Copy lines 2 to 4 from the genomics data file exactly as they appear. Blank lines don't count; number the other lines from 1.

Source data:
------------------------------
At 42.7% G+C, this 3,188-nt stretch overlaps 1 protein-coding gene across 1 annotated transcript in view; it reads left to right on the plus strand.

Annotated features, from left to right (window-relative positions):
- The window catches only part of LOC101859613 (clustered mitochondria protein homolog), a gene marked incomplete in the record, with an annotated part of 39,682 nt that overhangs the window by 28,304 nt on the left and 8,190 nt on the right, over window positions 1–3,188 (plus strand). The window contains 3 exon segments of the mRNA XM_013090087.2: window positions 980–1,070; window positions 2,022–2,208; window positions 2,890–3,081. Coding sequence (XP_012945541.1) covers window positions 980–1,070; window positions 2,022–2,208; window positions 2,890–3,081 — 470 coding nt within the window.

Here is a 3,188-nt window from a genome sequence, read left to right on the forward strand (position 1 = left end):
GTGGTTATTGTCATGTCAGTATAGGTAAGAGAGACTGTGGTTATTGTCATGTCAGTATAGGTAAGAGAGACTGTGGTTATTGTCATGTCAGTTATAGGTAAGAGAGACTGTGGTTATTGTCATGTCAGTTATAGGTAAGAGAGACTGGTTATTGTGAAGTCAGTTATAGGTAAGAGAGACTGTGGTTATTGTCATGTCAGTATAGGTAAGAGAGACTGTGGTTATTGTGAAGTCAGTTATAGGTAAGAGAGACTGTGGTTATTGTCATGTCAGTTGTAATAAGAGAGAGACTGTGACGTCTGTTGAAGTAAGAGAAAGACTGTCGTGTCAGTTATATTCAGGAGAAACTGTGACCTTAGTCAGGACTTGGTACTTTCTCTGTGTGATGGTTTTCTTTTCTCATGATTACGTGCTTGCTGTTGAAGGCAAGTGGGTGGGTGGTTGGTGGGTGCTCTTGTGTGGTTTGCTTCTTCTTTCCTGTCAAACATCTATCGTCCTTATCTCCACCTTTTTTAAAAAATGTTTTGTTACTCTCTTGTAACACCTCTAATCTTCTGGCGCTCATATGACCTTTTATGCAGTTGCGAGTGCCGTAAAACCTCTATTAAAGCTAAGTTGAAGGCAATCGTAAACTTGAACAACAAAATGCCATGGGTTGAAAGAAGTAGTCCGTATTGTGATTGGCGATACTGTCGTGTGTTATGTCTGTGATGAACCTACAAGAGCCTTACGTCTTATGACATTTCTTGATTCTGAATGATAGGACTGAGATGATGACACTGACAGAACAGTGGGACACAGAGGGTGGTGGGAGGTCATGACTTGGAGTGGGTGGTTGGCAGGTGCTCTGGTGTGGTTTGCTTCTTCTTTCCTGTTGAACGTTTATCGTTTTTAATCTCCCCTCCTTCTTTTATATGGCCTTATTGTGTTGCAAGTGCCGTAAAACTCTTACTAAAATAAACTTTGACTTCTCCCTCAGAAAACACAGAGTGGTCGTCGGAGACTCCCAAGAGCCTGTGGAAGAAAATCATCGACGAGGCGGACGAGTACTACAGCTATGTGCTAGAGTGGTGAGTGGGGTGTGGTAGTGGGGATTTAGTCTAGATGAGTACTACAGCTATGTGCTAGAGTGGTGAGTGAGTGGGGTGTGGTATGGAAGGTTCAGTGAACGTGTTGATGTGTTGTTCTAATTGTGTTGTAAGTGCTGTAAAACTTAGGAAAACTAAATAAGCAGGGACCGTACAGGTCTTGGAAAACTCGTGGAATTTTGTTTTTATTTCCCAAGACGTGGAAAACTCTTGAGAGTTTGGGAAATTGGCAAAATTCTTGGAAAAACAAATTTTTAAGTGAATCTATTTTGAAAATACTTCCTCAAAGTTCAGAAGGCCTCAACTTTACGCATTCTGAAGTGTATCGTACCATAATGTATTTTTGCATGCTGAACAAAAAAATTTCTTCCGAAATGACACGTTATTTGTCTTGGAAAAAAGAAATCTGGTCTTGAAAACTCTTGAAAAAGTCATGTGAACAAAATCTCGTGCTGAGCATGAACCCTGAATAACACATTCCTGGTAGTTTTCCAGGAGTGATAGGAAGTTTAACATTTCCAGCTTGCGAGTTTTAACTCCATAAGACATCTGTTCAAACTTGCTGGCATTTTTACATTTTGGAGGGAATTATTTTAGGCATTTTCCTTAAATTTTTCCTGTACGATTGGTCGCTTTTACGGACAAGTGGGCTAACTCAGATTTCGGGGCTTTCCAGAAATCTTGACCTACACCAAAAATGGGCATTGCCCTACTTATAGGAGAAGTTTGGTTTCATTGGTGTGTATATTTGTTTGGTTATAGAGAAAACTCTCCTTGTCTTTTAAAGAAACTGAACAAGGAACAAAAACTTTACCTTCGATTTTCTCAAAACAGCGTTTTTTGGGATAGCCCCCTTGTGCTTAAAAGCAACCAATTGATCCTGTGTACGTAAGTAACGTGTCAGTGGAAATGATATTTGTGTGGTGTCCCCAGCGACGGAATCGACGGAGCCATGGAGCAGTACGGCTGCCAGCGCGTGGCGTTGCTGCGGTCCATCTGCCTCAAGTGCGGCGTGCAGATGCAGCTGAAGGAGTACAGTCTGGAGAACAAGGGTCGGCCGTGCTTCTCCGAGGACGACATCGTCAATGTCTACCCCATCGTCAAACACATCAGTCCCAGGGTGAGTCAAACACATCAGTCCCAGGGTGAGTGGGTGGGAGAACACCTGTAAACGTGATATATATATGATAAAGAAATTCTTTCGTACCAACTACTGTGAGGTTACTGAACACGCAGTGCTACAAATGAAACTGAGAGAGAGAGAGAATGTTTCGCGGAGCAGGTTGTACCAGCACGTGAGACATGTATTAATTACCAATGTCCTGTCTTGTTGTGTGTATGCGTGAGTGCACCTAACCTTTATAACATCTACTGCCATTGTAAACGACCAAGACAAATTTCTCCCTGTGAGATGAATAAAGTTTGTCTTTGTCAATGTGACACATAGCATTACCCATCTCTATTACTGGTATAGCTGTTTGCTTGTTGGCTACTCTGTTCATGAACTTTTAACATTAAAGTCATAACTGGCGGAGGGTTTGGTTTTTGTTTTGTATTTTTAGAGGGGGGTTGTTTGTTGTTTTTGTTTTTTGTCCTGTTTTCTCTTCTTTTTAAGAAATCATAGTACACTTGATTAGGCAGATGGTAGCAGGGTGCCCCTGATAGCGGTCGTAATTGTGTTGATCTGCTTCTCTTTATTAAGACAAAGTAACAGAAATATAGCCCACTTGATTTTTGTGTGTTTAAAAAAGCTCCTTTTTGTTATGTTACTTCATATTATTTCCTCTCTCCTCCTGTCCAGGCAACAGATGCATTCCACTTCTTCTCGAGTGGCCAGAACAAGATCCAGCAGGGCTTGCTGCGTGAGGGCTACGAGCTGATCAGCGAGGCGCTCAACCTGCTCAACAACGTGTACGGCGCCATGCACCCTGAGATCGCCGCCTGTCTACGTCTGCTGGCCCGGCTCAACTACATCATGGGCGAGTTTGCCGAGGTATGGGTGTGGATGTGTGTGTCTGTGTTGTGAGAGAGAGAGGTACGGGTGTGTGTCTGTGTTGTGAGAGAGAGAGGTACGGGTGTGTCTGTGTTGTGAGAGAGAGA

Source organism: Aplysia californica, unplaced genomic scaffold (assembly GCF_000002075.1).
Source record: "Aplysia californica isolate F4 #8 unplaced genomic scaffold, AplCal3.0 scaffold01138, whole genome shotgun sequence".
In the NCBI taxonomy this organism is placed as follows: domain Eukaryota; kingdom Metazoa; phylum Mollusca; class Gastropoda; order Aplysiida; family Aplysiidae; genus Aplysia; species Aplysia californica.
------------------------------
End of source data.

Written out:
Annotated features, from left to right (window-relative positions):
- The window catches only part of LOC101859613 (clustered mitochondria protein homolog), a gene marked incomplete in the record, with an annotated part of 39,682 nt that overhangs the window by 28,304 nt on the left and 8,190 nt on the right, over window positions 1–3,188 (plus strand). The window contains 3 exon segments of the mRNA XM_013090087.2: window positions 980–1,070; window positions 2,022–2,208; window positions 2,890–3,081. Coding sequence (XP_012945541.1) covers window positions 980–1,070; window positions 2,022–2,208; window positions 2,890–3,081 — 470 coding nt within the window.

Here is a 3,188-nt window from a genome sequence, read left to right on the forward strand (position 1 = left end):